Describing Console I/O Behavior for Testing Student Submissions in Haskell

Oliver Westphal
Janis Voigtländer

We present a small, formal language for specifying the behavior of simple console I/O programs. The design is driven by the concrete application case of testing interactive Haskell programs written by students. Specifications are structurally similar to lexical analysis regular expressions, but are augmented with features like global variables that track state and history of program runs, enabling expression of an interesting range of dynamic behavior. We give a semantics for our specification language based on acceptance of execution traces. From this semantics we derive a definition of the set of all traces valid for a given specification. Sampling that set enables us to mechanically check program behavior against specifications in a probabilistic fashion. Beyond testing, other possible uses of the specification language in an education context include related activities like providing more helpful feedback, generating sample solutions, and even generating random exercise tasks.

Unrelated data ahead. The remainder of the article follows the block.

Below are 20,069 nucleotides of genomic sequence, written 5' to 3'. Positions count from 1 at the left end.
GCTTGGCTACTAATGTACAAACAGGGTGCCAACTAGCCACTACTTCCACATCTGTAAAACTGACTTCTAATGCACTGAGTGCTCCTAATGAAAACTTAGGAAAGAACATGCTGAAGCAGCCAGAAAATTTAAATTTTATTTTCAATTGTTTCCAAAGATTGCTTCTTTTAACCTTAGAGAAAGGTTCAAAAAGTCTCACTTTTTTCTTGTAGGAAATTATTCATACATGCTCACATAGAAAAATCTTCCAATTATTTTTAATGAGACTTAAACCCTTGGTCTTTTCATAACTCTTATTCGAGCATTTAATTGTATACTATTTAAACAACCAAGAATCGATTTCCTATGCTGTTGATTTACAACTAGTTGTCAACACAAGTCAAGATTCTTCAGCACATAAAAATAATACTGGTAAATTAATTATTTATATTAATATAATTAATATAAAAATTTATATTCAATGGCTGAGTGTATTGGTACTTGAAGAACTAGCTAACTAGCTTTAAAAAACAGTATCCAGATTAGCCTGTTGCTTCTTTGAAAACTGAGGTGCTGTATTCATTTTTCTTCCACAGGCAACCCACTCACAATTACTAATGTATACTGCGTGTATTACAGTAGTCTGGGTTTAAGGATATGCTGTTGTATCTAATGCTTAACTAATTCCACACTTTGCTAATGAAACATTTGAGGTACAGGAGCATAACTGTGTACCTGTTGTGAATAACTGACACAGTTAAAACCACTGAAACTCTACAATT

In Jurriaan Hage: Proceedings Eighth and Ninth International Workshop on Trends in Functional Programming in Education (TFPIE 2019 and 2020), Vancouver, Canada and Krakow, Poland, 11th June 2019 and 12th February 2020, Electronic Proceedings in Theoretical Computer Science 321, pp. 19–36.
Published: 24th August 2020.

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